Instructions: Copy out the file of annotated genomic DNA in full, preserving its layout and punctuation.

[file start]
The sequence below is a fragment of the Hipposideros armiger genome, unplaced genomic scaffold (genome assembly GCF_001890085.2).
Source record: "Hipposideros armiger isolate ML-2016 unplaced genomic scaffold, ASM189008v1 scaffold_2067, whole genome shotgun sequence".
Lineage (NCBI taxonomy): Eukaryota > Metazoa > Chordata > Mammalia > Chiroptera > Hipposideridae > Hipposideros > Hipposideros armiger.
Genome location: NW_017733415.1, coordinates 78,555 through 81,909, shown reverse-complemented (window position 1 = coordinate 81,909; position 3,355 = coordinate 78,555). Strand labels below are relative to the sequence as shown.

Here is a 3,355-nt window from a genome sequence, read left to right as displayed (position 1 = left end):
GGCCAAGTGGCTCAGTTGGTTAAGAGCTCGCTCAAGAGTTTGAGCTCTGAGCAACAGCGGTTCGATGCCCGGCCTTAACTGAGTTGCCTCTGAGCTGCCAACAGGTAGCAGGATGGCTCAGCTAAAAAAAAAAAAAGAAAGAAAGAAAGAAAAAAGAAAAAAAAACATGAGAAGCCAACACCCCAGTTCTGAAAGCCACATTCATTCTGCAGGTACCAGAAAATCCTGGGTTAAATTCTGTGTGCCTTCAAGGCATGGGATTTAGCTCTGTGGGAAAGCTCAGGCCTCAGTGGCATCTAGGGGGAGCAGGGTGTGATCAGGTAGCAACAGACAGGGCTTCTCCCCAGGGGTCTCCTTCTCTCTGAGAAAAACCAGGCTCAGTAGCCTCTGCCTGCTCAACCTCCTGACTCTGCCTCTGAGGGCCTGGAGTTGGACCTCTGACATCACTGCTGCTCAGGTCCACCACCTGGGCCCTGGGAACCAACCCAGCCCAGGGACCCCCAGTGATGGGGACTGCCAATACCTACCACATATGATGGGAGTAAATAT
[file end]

The sequence below is a fragment of the Hipposideros armiger genome, unplaced genomic scaffold (genome assembly GCF_001890085.2).
Source record: "Hipposideros armiger isolate ML-2016 unplaced genomic scaffold, ASM189008v1 scaffold_2067, whole genome shotgun sequence".
Lineage (NCBI taxonomy): Eukaryota > Metazoa > Chordata > Mammalia > Chiroptera > Hipposideridae > Hipposideros > Hipposideros armiger.
Genome location: NW_017733415.1, coordinates 78,555 through 81,909, shown reverse-complemented (window position 1 = coordinate 81,909; position 3,355 = coordinate 78,555). Strand labels below are relative to the sequence as shown.

Here is a 3,355-nt window from a genome sequence, read left to right as displayed (position 1 = left end):
GGCCAAGTGGCTCAGTTGGTTAAGAGCTCGCTCAAGAGTTTGAGCTCTGAGCAACAGCGGTTCGATGCCCGGCCTTAACTGAGTTGCCTCTGAGCTGCCAACAGGTAGCAGGATGGCTCAGCTAAAAAAAAAAAAAGAAAGAAAGAAAGAAAAAAGAAAAAAAAACATGAGAAGCCAACACCCCAGTTCTGAAAGCCACATTCATTCTGCAGGTACCAGAAAATCCTGGGTTAAATTCTGTGTGCCTTCAAGGCATGGGATTTAGCTCTGTGGGAAAGCTCAGGCCTCAGTGGCATCTAGGGGGAGCAGGGTGTGATCAGGTAGCAACAGACAGGGCTTCTCCCCAGGGGTCTCCTTCTCTCTGAGAAAAACCAGGCTCAGTAGCCTCTGCCTGCTCAACCTCCTGACTCTGCCTCTGAGGGCCTGGAGTTGGACCTCTGACATCACTGCTGCTCAGGTCCACCACCTGGGCCCTGGGAACCAACCCAGCCCAGGGACCCCCAGTGATGGGGACTGCCAATACCTACCACATATGATGGGAGTAAATAT